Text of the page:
US-based political scientist arrested, accused of secretly working for Iran

Officials say Kaveh Lotfolah Afrasiabi was paid by diplomats from Tehran’s UN mission, urged Iran to end nuclear inspections after Soleimani killing

Kaveh Lotfolah Afrasiabi. (Screenshot: YouTube)
Kaveh Lotfolah Afrasiabi. (Screenshot: YouTube)

BOSTON (AP) — A Massachusetts-based political scientist and author is accused of secretly working for the government of Iran while lobbying US officials on issues like nuclear policy, federal authorities said Tuesday.

Kaveh Lotfolah Afrasiabi was arrested by FBI agents at his home in Watertown, Massachusetts, on Monday, officials said. He is charged in New York City federal court with acting and conspiring to act as an unregistered agent of Iran.

An email seeking comment was sent to an attorney for Afrasiabi. Afrasiabi appeared before a Boston federal court judge via videoconference during a brief hearing and a detention hearing was scheduled for Friday.

Authorities said Afrasiabi, an Iranian citizen and lawful permanent US resident, has been paid by Iranian diplomats assigned to the Permanent Mission of the Islamic Republic of Iran to the United Nations in New York City since at least 2007. At the same time, he made TV appearances, wrote articles and lobbied US officials to support the Iranian government’s agenda, officials said.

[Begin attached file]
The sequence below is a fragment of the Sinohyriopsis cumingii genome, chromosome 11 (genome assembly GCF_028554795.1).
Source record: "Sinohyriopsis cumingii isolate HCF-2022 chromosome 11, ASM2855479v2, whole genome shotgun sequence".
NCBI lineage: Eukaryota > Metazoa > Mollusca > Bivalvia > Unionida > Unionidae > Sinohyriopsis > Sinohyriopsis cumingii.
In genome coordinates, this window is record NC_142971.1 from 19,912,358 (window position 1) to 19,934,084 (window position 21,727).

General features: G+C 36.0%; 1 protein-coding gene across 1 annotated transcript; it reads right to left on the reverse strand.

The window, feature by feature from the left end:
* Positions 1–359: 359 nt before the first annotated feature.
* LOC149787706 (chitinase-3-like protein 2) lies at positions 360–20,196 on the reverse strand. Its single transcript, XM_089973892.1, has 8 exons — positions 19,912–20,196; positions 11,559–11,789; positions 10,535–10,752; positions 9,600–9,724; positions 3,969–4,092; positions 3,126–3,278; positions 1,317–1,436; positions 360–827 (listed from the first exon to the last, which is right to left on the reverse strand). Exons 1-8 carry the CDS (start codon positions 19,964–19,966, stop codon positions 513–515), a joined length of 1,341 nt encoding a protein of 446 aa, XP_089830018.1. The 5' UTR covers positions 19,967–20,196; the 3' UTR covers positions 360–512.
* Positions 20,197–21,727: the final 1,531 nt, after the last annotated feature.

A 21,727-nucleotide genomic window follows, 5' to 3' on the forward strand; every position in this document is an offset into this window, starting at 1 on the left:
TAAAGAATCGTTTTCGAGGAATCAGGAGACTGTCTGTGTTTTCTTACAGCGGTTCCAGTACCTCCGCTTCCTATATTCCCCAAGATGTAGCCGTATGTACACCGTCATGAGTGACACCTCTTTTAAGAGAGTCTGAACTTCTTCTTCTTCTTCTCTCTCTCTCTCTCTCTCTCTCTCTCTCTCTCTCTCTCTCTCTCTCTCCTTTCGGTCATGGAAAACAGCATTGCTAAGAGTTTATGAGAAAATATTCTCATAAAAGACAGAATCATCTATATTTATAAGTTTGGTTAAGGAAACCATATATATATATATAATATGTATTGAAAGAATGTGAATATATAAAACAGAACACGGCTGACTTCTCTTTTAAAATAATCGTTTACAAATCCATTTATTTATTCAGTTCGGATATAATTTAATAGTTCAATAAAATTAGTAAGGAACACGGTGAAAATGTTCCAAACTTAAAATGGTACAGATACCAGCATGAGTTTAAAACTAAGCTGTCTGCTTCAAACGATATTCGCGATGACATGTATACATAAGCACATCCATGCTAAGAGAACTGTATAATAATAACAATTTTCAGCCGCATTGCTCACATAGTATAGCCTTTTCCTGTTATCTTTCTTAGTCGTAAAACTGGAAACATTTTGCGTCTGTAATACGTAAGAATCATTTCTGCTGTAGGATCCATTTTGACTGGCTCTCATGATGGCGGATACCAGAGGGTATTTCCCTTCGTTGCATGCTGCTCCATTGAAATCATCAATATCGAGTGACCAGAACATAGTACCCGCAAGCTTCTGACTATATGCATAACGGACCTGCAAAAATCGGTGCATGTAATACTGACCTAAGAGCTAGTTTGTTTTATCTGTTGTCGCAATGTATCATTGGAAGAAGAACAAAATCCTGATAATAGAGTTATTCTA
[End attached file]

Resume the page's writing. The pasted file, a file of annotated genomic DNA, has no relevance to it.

In 2009, Afrasiabi helped an unidentified congressman draft a letter to former US president Barack Obama about US and Iranian nuclear negotiations, according to court documents. He never disclosed that he was working for Iran, officials said.

After the January 2020 US military airstrike that killed Qassem Soleimani, the head of Iran’s elite Quds Force, Afrasiabi told Iran’s foreign minister and permanent representative to the United Nations that Iran, in response, should “end all inspections and end all information on Iran’s nuclear activities pending a [United Nations Security Council] condemnation of [the United States’] illegal crime,'” according to court documents.

Doing so will “strike fear in the heart of enemy” and “weaken Trump and strengthen his opponents,” Afrasiabi wrote, according to court documents.

US Assistant Attorney General John Demers said Afrasiabi portrayed himself “to Congress, journalists and the American public as a neutral and objective expert on Iran.”

“Mr. Afrasiabi never disclosed to a Congressman, journalists or others who hold roles of influence in our country that he was being paid by the Iranian government to paint an untruthfully positive picture of the nation,” William Sweeney, assistant director-in-charge of the FBI’s New York Field Office, said in a statement.

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